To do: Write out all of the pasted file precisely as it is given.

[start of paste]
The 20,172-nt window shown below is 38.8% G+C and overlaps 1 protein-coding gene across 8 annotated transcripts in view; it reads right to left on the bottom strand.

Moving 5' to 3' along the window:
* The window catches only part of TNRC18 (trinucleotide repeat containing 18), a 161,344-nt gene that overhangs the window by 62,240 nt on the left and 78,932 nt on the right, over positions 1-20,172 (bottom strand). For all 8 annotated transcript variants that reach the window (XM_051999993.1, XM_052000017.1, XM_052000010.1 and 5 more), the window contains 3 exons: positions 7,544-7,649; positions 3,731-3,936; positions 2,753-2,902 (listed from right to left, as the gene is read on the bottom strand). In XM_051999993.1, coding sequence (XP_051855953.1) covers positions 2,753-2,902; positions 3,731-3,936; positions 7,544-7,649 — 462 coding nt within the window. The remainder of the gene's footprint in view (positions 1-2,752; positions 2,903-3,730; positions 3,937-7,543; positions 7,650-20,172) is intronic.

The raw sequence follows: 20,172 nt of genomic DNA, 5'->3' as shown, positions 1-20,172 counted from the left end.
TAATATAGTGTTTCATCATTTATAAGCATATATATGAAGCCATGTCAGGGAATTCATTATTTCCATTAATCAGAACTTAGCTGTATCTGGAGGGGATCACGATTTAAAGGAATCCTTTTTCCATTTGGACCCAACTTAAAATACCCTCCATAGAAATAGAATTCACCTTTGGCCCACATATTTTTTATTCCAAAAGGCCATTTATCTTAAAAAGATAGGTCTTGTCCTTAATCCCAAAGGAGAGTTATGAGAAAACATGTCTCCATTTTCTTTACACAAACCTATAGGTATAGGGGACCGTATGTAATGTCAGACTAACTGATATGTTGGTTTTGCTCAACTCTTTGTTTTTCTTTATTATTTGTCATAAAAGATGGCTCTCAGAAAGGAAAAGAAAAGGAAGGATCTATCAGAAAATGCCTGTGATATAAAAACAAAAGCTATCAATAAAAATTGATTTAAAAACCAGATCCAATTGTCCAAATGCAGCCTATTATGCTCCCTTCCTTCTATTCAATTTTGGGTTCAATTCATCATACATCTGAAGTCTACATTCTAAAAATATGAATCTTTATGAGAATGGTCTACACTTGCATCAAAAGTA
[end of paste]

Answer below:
The 20,172-nt window shown below is 38.8% G+C and overlaps 1 protein-coding gene across 8 annotated transcripts in view; it reads right to left on the bottom strand.

Moving 5' to 3' along the window:
* The window catches only part of TNRC18 (trinucleotide repeat containing 18), a 161,344-nt gene that overhangs the window by 62,240 nt on the left and 78,932 nt on the right, over positions 1-20,172 (bottom strand). For all 8 annotated transcript variants that reach the window (XM_051999993.1, XM_052000017.1, XM_052000010.1 and 5 more), the window contains 3 exons: positions 7,544-7,649; positions 3,731-3,936; positions 2,753-2,902 (listed from right to left, as the gene is read on the bottom strand). In XM_051999993.1, coding sequence (XP_051855953.1) covers positions 2,753-2,902; positions 3,731-3,936; positions 7,544-7,649 — 462 coding nt within the window. The remainder of the gene's footprint in view (positions 1-2,752; positions 2,903-3,730; positions 3,937-7,543; positions 7,650-20,172) is intronic.

The raw sequence follows: 20,172 nt of genomic DNA, 5'->3' as shown, positions 1-20,172 counted from the left end.
TAATATAGTGTTTCATCATTTATAAGCATATATATGAAGCCATGTCAGGGAATTCATTATTTCCATTAATCAGAACTTAGCTGTATCTGGAGGGGATCACGATTTAAAGGAATCCTTTTTCCATTTGGACCCAACTTAAAATACCCTCCATAGAAATAGAATTCACCTTTGGCCCACATATTTTTTATTCCAAAAGGCCATTTATCTTAAAAAGATAGGTCTTGTCCTTAATCCCAAAGGAGAGTTATGAGAAAACATGTCTCCATTTTCTTTACACAAACCTATAGGTATAGGGGACCGTATGTAATGTCAGACTAACTGATATGTTGGTTTTGCTCAACTCTTTGTTTTTCTTTATTATTTGTCATAAAAGATGGCTCTCAGAAAGGAAAAGAAAAGGAAGGATCTATCAGAAAATGCCTGTGATATAAAAACAAAAGCTATCAATAAAAATTGATTTAAAAACCAGATCCAATTGTCCAAATGCAGCCTATTATGCTCCCTTCCTTCTATTCAATTTTGGGTTCAATTCATCATACATCTGAAGTCTACATTCTAAAAATATGAATCTTTATGAGAATGGTCTACACTTGCATCAAAAGTA